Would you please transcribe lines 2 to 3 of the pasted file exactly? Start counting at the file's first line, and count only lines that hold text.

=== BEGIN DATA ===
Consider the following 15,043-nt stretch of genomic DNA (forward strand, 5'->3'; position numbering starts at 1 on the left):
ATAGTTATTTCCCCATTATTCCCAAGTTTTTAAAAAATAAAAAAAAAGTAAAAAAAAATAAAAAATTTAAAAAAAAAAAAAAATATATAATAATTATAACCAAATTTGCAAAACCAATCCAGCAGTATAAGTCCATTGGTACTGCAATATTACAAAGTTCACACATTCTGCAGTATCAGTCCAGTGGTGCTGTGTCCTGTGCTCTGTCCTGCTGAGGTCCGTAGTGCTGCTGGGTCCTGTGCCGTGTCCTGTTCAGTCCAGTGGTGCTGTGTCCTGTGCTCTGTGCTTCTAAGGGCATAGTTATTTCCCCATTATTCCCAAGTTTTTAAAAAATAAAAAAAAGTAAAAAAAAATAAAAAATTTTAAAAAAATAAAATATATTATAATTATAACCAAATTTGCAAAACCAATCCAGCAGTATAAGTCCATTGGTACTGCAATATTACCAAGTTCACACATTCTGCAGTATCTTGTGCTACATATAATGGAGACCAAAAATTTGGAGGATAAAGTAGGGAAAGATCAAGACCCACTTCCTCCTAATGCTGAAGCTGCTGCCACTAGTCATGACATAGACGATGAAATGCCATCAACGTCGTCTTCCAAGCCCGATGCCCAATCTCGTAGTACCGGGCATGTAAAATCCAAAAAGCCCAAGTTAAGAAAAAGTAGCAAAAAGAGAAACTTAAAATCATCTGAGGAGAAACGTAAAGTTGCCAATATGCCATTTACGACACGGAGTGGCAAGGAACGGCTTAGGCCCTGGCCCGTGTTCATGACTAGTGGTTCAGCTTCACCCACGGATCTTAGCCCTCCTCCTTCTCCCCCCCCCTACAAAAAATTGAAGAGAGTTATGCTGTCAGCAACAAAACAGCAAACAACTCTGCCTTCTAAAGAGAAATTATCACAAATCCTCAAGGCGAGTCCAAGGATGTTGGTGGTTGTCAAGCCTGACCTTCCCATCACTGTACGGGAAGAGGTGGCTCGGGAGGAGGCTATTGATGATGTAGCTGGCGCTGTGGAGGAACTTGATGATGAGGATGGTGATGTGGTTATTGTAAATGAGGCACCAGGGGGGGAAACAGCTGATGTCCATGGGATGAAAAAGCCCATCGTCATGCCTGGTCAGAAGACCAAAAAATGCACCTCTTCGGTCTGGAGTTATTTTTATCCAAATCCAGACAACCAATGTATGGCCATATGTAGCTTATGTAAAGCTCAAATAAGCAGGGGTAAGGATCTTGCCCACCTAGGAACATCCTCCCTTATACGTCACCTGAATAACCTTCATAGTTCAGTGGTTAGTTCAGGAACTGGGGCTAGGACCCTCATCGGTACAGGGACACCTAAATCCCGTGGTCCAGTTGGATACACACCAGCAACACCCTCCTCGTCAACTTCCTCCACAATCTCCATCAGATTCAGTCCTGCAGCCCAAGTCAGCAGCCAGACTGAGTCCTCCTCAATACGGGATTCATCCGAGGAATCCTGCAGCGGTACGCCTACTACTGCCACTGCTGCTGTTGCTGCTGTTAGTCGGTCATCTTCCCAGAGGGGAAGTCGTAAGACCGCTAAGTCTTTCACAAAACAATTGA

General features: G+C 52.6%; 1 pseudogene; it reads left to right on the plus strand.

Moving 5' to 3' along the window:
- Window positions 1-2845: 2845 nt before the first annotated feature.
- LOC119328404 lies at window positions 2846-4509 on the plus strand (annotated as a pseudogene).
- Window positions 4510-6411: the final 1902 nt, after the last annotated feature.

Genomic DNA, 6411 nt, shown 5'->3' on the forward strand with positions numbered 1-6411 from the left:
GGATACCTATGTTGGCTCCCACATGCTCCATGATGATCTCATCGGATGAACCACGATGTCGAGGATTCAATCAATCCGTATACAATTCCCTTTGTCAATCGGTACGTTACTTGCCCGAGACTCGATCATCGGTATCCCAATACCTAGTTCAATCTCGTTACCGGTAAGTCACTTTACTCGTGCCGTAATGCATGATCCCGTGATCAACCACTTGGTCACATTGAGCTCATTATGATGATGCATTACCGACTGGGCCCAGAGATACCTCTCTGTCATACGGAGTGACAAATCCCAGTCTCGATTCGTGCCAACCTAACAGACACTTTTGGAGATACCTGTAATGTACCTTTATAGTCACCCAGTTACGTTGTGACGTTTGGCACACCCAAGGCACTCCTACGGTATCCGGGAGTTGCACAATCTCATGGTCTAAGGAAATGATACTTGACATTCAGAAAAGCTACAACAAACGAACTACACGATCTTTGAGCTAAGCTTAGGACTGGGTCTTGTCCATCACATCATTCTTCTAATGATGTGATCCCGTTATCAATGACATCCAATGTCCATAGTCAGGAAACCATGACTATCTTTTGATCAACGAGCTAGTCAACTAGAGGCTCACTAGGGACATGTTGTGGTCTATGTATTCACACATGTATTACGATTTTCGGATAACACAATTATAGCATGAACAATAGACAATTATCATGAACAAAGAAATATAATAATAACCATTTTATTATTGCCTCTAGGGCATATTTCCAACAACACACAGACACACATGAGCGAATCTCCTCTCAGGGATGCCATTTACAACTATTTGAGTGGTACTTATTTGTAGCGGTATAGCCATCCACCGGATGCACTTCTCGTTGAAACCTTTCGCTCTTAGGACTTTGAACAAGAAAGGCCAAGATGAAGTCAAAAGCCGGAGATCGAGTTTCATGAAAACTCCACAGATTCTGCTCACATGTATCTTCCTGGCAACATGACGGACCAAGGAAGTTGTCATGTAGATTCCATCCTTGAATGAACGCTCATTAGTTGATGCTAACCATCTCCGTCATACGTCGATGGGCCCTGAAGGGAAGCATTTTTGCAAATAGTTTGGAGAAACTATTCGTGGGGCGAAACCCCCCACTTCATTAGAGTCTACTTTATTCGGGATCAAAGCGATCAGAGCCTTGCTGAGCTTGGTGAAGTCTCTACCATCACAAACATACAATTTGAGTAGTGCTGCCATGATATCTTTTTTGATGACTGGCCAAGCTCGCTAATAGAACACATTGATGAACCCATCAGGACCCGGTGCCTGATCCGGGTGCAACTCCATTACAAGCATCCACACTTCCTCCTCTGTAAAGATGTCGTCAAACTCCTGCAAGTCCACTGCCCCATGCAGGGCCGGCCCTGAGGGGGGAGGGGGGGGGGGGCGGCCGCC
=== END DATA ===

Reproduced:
ATAGTTATTTCCCCATTATTCCCAAGTTTTTAAAAAATAAAAAAAAAGTAAAAAAAAATAAAAAATTTAAAAAAAAAAAAAAATATATAATAATTATAACCAAATTTGCAAAACCAATCCAGCAGTATAAGTCCATTGGTACTGCAATATTACAAAGTTCACACATTCTGCAGTATCAGTCCAGTGGTGCTGTGTCCTGTGCTCTGTCCTGCTGAGGTCCGTAGTGCTGCTGGGTCCTGTGCCGTGTCCTGTTCAGTCCAGTGGTGCTGTGTCCTGTGCTCTGTGCTTCTAAGGGCATAGTTATTTCCCCATTATTCCCAAGTTTTTAAAAAATAAAAAAAAGTAAAAAAAAATAAAAAATTTTAAAAAAATAAAATATATTATAATTATAACCAAATTTGCAAAACCAATCCAGCAGTATAAGTCCATTGGTACTGCAATATTACCAAGTTCACACATTCTGCAGTATCTTGTGCTACATATAATGGAGACCAAAAATTTGGAGGATAAAGTAGGGAAAGATCAAGACCCACTTCCTCCTAATGCTGAAGCTGCTGCCACTAGTCATGACATAGACGATGAAATGCCATCAACGTCGTCTTCCAAGCCCGATGCCCAATCTCGTAGTACCGGGCATGTAAAATCCAAAAAGCCCAAGTTAAGAAAAAGTAGCAAAAAGAGAAACTTAAAATCATCTGAGGAGAAACGTAAAGTTGCCAATATGCCATTTACGACACGGAGTGGCAAGGAACGGCTTAGGCCCTGGCCCGTGTTCATGACTAGTGGTTCAGCTTCACCCACGGATCTTAGCCCTCCTCCTTCTCCCCCCCCCTACAAAAAATTGAAGAGAGTTATGCTGTCAGCAACAAAACAGCAAACAACTCTGCCTTCTAAAGAGAAATTATCACAAATCCTCAAGGCGAGTCCAAGGATGTTGGTGGTTGTCAAGCCTGACCTTCCCATCACTGTACGGGAAGAGGTGGCTCGGGAGGAGGCTATTGATGATGTAGCTGGCGCTGTGGAGGAACTTGATGATGAGGATGGTGATGTGGTTATTGTAAATGAGGCACCAGGGGGGGAAACAGCTGATGTCCATGGGATGAAAAAGCCCATCGTCATGCCTGGTCAGAAGACCAAAAAATGCACCTCTTCGGTCTGGAGTTATTTTTATCCAAATCCAGACAACCAATGTATGGCCATATGTAGCTTATGTAAAGCTCAAATAAGCAGGGGTAAGGATCTTGCCCACCTAGGAACATCCTCCCTTATACGTCACCTGAATAACCTTCATAGTTCAGTGGTTAGTTCAGGAACTGGGGCTAGGACCCTCATCGGTACAGGGACACCTAAATCCCGTGGTCCAGTTGGATACACACCAGCAACACCCTCCTCGTCAACTTCCTCCACAATCTCCATCAGATTCAGTCCTGCAGCCCAAGTCAGCAGCCAGACTGAGTCCTCCTCAATACGGGATTCATCCGAGGAATCCTGCAGCGGTACGCCTACTACTGCCACTGCTGCTGTTGCTGCTGTTAGTCGGTCATCTTCCCAGAGGGGAAGTCGTAAGACCGCTAAGTCTTTCACAAAACAATTGA

General features: G+C 52.6%; 1 pseudogene; it reads left to right on the plus strand.